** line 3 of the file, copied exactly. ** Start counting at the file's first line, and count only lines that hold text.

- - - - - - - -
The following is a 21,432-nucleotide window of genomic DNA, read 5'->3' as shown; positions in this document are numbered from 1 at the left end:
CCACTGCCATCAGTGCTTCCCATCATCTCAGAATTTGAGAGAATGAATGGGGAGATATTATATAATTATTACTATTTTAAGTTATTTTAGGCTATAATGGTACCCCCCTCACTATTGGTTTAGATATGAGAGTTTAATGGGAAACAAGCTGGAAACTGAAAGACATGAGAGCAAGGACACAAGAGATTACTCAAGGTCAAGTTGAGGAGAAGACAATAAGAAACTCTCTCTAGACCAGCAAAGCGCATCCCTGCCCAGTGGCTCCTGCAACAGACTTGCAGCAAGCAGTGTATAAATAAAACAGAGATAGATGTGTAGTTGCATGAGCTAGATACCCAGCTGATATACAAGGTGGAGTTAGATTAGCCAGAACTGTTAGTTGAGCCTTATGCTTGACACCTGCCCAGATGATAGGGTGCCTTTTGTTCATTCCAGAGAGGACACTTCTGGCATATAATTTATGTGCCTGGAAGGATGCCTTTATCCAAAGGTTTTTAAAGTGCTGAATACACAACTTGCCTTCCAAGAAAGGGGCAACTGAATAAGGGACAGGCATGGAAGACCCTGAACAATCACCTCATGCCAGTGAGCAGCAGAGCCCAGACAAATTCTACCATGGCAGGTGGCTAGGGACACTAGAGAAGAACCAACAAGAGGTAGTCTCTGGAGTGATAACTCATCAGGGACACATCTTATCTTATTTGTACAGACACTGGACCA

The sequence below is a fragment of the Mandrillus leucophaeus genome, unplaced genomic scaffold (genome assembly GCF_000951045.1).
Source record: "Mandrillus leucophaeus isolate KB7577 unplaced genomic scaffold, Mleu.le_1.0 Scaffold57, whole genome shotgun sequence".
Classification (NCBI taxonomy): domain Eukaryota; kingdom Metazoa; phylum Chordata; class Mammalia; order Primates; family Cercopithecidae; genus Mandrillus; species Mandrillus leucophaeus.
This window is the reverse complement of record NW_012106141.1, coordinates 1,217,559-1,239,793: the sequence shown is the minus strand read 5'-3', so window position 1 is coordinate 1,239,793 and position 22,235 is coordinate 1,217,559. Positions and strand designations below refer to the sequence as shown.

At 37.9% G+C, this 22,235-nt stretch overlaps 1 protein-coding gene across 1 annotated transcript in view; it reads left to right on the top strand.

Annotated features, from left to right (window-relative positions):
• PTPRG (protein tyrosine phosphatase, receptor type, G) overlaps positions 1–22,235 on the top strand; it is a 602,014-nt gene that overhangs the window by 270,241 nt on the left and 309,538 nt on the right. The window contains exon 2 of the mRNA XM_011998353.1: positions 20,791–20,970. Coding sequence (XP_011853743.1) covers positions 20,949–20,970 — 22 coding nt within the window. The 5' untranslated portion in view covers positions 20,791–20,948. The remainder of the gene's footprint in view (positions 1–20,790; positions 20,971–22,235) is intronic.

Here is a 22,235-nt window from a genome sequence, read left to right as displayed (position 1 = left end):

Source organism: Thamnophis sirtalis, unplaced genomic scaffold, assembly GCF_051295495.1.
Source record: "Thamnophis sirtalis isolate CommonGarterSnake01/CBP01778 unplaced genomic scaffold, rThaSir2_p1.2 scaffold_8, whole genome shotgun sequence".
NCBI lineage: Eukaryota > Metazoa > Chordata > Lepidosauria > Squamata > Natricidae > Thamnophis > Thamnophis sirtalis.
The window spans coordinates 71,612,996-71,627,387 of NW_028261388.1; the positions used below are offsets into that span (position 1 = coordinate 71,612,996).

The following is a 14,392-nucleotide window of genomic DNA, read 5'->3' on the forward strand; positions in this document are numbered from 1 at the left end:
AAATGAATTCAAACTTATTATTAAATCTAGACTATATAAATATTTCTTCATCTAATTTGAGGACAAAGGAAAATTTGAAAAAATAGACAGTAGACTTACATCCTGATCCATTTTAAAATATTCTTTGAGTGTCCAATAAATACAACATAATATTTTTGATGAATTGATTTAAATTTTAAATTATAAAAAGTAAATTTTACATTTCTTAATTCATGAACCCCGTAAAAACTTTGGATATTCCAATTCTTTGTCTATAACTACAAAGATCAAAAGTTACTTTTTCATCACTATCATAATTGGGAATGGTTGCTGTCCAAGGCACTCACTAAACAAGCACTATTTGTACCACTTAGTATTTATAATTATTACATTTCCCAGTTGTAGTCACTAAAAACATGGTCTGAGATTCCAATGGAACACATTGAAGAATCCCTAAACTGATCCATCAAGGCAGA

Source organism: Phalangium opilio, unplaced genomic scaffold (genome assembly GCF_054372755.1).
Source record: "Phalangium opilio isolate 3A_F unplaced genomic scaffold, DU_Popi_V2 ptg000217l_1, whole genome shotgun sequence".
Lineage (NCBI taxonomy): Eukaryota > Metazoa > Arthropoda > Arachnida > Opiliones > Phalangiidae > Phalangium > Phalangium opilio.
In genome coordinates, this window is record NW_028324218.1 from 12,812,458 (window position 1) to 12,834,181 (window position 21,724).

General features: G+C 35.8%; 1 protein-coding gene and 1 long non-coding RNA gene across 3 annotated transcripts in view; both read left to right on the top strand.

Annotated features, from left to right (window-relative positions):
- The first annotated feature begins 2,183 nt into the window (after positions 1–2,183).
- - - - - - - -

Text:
The sequence below is a fragment of the Mandrillus leucophaeus genome, unplaced genomic scaffold (genome assembly GCF_000951045.1).